The omission had serious consequences. First, major gaps in Geneva Conventions regarding health in armed conflict are properly filled by the right to health. The Conventions require parties to the conflict to refrain from attacking the wounded and sick and the health workers that offer them care, to collect and care for the wounded and sick in war, and to provide care impartially. But they are silent on ongoing obligations by states engaged in war to offer available, accessible, acceptable and quality health services to the civilian population. Even during military occupation, the Conventions only obligate occupying military forces to preserve existing services and lack human rights criteria for their content and administration, much less any requirements for participation of the local population or accountability to it. The right to health fills this major gap in critical ways by requiring continuity of health services and mitigating the effects of war on the civilian populations such as through prevention and treatment of infectious diseases that so often accompany armed conflict. Especially in this time of protracted and chronic armed conflict, governments cannot be left off the hook by ignoring the right to health.
The right to health is also a central tool to protect those in need of care and health workers and facilities in times of political violence short of war, where all too frequently protestors are denied access to health care because of their political activities and health workers are arrested and prosecuted for providing the care. Yet as late as the Arab Spring in 2011, a major human rights organization expressed uncertainty about states’ obligations to refrain from interference with health workers who attend to wounded protesters beyond prohibitions on arbitrary arrests and curbing of free expression. Similarly, while the menace of applying ever-expanding counter-terrorism law to restrict medical and humanitarian action in war is clearly contrary to international humanitarian law, without the right to health the tools to counter the criminalization of health care by states only indirectly involved in conflict are weak.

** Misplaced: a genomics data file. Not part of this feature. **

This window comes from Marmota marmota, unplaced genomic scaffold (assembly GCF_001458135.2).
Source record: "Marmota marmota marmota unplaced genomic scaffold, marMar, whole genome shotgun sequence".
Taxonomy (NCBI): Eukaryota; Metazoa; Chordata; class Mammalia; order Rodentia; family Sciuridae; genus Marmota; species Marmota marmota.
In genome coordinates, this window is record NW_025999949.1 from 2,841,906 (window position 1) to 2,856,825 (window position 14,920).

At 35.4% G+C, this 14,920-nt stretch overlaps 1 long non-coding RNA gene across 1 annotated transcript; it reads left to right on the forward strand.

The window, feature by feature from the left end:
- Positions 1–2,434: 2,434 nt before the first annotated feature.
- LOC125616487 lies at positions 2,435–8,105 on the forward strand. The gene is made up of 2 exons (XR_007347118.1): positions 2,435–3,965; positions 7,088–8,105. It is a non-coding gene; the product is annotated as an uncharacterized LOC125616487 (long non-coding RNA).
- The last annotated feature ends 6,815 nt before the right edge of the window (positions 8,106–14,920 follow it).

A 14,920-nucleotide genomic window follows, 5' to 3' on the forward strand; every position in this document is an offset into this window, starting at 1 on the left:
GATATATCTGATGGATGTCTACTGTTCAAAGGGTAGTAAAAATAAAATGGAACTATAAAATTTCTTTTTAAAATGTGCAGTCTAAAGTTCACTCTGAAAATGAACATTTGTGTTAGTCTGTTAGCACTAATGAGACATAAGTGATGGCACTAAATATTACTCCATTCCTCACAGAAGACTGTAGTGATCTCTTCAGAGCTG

Only in recent years has the importance of the right to health in war and other situations of political violence begun to develop. The first breakthrough likely came in a 2013 report by the Special Rapporteur on the Right to Health, Anand Grover. The report recognized that insecurity often limited states’ ability to ensure the resources needed to maintain access to health but explained that the requirement of progressive realization remained in place, requiring “concrete steps towards the full realization of the right to health to all, without discrimination and regardless of the status of persons as combatants or civilians.”  His report was soon followed by another by the Office of the High Commissioner of Human Rights on economic, social and cultural rights in armed conflict. Then in 2018, Agnes Callamard, Special Rapporteur on summary, arbitrary and extra-judicial executions, wrote a powerful analysis entitled “Saving Lives is not a Crime” that showed how the criminalization of humanitarian aid and medical care under counter-terrorism law violates the rights to life and health.